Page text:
Welcome back to The Week in Weed, your Friday look at what’s happening in the world of legalized marijuana.
The ban on cannabis sales in DC remains in effect. The Delaware House voted against adult-use marijuana. New York is offering opportunities in the cannabis industry to those with marijuana convictions. The NCAA is relaxing its drug testing policy. And finally,…
Continue Reading The Week in Weed: March 18, 2022
The latest Gallup poll shows that 68% of Americans support cannabis legalization. Further, the rate of positive cannabis test results has jumped in the last decade. And according to recent news reports, some large employers have stopped testing job applicants for cannabis. As a result, other employers may be pondering whether to change their approach to an increasingly popular drug…
Continue Reading To Test or Not to Test: Considerations for Employers Pondering the Future of Their Cannabis Testing Practices
Welcome back to The Year In Weed, our annual roundup of cannabis-related stories. As usual, we’ll adopt Dave Barry’s Year in Review format and look at stories month by month. Last year, I wished for “better things” in 2021. Is that what we got? 2020 was such a low bar, it’s hard to see how any year couldn’t clear…
Continue Reading The Year in Weed: 2021 Edition
Last month, the Centers for Disease Control, National Institute for Occupational Safety and Health, issued a bulletin directed to employers with workers who drive as part of their jobs. The bulletin, “Marijuana Driving: How to Keep Your Fleet’s Drivers Safe,” recognizes that marijuana use is on the rise due to the explosion of medical and recreational marijuana laws passed in…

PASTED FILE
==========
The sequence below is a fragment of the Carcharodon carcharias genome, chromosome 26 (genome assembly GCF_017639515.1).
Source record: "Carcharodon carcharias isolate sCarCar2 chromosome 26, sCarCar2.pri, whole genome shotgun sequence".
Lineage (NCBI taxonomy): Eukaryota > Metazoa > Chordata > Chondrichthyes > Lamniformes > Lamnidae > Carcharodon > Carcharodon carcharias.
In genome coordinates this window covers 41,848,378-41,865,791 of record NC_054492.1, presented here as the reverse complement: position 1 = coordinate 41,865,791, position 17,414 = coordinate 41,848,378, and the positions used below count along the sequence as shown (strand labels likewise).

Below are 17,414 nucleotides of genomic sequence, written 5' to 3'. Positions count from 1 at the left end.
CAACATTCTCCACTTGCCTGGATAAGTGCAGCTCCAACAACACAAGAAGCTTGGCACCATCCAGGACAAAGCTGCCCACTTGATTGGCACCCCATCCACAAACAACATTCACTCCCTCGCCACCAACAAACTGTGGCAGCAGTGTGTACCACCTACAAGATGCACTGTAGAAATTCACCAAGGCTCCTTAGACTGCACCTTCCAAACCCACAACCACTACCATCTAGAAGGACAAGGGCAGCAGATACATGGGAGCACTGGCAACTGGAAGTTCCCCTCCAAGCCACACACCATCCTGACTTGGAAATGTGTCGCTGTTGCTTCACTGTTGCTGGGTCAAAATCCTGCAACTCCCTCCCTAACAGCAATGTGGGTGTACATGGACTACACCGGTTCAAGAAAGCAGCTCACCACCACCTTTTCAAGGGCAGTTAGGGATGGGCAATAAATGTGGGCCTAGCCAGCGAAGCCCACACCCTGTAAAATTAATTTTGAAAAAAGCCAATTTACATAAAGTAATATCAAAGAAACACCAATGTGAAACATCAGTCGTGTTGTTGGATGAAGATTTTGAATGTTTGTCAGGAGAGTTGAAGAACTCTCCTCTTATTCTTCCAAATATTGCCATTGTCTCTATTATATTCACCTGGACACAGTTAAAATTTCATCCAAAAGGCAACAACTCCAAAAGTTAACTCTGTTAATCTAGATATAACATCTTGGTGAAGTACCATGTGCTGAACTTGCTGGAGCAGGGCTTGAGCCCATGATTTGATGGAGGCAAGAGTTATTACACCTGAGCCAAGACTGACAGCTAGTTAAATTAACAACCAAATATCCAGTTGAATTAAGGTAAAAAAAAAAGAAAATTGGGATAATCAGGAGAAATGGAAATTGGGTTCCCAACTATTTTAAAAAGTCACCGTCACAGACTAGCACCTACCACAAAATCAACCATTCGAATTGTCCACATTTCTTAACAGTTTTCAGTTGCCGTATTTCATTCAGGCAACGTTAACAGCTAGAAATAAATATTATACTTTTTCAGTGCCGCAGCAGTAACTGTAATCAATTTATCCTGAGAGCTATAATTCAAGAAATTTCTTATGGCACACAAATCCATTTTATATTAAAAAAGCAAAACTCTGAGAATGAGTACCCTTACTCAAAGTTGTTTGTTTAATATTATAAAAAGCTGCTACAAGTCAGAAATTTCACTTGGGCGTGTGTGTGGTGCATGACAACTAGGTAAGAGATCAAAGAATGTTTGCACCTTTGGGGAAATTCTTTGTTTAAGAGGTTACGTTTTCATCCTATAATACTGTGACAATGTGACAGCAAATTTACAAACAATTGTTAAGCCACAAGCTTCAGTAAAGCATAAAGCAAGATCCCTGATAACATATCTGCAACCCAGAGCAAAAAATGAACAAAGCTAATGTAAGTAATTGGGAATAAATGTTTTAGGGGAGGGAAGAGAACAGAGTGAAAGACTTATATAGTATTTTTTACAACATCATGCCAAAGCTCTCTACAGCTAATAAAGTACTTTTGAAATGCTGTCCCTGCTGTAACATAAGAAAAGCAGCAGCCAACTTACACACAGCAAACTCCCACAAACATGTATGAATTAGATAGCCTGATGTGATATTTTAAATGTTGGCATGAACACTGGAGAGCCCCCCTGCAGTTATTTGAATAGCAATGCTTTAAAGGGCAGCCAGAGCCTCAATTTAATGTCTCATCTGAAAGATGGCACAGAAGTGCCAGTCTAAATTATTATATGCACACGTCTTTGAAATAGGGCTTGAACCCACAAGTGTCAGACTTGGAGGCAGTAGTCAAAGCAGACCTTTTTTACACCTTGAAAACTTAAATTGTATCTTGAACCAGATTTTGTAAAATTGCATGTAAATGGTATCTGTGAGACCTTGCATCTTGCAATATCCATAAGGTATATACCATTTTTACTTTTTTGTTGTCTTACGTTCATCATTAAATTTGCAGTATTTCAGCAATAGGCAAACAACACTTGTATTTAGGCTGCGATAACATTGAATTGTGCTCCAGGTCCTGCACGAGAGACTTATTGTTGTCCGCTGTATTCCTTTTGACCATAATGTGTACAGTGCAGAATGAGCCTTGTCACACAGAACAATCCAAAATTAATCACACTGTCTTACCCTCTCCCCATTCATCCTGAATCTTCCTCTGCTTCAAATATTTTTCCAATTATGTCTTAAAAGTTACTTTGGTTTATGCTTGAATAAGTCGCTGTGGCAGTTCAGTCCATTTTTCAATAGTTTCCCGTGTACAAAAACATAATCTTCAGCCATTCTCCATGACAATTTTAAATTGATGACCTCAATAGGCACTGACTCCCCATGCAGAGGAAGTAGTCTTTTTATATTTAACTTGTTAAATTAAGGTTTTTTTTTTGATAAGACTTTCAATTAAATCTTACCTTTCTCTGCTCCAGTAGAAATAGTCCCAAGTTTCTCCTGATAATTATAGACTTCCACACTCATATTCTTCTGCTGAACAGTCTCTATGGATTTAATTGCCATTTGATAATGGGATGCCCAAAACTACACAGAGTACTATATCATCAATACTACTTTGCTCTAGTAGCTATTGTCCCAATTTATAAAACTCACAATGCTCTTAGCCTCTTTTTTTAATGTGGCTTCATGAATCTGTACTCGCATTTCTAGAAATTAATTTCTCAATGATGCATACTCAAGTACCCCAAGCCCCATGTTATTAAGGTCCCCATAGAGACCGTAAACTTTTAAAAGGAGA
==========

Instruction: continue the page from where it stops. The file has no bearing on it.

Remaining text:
Continue Reading CDC Issues Guidance for Employers to Address Possible Marijuana Use by Drivers
Seyfarth Synopsis: On June 25, 2021, concluding that Iowa’s comprehensive drug testing statute requires employers to “substantially” comply with its mandates, the Iowa Supreme Court issued two separate decisions finding that employers violated the statute after terminating employees in response to failed drug tests. The decisions serve as important reminders to employers to ensure their drug testing policies and practices …
Continue Reading Iowa Supreme Court Takes on Employer Drug Testing Practices
Seyfarth Synopsis: An American athlete has been suspended for one month for testing positive for marijuana and violating the Anti-Doping Rule, putting her ability to represent the United States in the Olympic games in jeopardy.
American athlete, Sha’Carri Richardson, set herself apart on June 19, 2021, by winning the 100-meter race in 10.86 seconds at the U.S. Olympic trials. Richardson…
Continue Reading Sha’Carri Richardson, Olympic Hopeful, Suspended after Testing Positive for Cannabis